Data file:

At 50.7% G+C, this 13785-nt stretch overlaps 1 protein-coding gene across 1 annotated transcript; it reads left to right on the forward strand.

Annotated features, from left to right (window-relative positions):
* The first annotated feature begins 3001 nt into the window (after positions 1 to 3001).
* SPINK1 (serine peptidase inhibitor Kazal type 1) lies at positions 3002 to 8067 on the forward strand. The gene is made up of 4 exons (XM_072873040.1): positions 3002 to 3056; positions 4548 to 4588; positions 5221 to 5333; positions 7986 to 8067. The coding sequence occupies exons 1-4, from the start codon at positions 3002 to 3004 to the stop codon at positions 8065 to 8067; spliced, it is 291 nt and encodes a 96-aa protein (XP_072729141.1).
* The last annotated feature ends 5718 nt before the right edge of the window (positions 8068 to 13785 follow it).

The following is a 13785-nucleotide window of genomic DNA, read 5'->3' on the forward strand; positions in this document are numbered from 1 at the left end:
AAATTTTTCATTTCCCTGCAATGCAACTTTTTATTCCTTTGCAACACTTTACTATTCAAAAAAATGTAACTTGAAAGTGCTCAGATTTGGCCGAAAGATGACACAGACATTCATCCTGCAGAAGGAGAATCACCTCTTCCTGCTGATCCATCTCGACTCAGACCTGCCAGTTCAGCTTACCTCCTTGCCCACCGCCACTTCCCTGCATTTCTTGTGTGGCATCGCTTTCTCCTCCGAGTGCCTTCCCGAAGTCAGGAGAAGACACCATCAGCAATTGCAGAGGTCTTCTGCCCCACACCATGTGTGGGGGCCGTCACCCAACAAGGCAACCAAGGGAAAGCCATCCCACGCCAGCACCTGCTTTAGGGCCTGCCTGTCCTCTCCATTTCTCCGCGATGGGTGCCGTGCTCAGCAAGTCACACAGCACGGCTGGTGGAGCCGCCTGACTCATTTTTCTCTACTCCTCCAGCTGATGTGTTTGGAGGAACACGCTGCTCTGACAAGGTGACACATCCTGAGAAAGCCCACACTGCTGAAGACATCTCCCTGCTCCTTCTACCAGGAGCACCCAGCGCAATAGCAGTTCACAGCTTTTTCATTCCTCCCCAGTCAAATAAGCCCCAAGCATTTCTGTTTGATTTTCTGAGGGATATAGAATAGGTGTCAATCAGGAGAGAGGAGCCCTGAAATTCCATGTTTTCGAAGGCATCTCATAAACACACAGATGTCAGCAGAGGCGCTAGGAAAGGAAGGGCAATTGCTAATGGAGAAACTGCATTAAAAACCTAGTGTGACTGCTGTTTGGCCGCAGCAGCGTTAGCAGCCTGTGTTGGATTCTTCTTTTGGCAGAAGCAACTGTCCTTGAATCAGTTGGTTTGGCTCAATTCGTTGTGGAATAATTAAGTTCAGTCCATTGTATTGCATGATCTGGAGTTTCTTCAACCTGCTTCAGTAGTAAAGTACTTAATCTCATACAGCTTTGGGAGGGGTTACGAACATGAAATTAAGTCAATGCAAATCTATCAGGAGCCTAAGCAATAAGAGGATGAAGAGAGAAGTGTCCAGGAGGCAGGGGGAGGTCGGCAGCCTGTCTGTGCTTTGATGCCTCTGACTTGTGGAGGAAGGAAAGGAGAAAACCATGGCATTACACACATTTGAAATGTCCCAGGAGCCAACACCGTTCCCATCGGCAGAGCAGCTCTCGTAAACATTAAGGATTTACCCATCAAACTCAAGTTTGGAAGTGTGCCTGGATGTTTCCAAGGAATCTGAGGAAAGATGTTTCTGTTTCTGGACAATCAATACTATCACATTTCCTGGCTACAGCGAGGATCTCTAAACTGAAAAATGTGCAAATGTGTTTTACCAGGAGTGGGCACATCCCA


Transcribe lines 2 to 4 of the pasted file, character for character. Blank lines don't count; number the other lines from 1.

Annotated features, from left to right (window-relative positions):
* The first annotated feature begins 3001 nt into the window (after positions 1 to 3001).
* SPINK1 (serine peptidase inhibitor Kazal type 1) lies at positions 3002 to 8067 on the forward strand. The gene is made up of 4 exons (XM_072873040.1): positions 3002 to 3056; positions 4548 to 4588; positions 5221 to 5333; positions 7986 to 8067. The coding sequence occupies exons 1-4, from the start codon at positions 3002 to 3004 to the stop codon at positions 8065 to 8067; spliced, it is 291 nt and encodes a 96-aa protein (XP_072729141.1).